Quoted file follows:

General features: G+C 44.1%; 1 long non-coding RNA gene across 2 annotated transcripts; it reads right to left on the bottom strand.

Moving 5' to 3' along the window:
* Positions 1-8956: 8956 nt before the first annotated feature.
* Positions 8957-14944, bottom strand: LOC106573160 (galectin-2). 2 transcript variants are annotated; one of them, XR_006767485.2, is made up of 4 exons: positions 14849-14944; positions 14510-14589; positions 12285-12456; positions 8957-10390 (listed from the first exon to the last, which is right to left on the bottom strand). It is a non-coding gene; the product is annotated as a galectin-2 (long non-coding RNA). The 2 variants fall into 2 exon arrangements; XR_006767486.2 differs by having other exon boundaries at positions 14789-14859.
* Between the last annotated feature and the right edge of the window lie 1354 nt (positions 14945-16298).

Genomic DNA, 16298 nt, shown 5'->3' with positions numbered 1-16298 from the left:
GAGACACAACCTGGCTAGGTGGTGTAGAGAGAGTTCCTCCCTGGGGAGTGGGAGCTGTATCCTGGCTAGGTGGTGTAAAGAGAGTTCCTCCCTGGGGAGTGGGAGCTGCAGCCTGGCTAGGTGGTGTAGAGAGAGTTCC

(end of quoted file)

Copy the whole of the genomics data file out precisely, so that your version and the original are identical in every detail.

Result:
General features: G+C 44.1%; 1 long non-coding RNA gene across 2 annotated transcripts; it reads right to left on the bottom strand.

Moving 5' to 3' along the window:
* Positions 1-8956: 8956 nt before the first annotated feature.
* Positions 8957-14944, bottom strand: LOC106573160 (galectin-2). 2 transcript variants are annotated; one of them, XR_006767485.2, is made up of 4 exons: positions 14849-14944; positions 14510-14589; positions 12285-12456; positions 8957-10390 (listed from the first exon to the last, which is right to left on the bottom strand). It is a non-coding gene; the product is annotated as a galectin-2 (long non-coding RNA). The 2 variants fall into 2 exon arrangements; XR_006767486.2 differs by having other exon boundaries at positions 14789-14859.
* Between the last annotated feature and the right edge of the window lie 1354 nt (positions 14945-16298).

Genomic DNA, 16298 nt, shown 5'->3' with positions numbered 1-16298 from the left:
GAGACACAACCTGGCTAGGTGGTGTAGAGAGAGTTCCTCCCTGGGGAGTGGGAGCTGTATCCTGGCTAGGTGGTGTAAAGAGAGTTCCTCCCTGGGGAGTGGGAGCTGCAGCCTGGCTAGGTGGTGTAGAGAGAGTTCC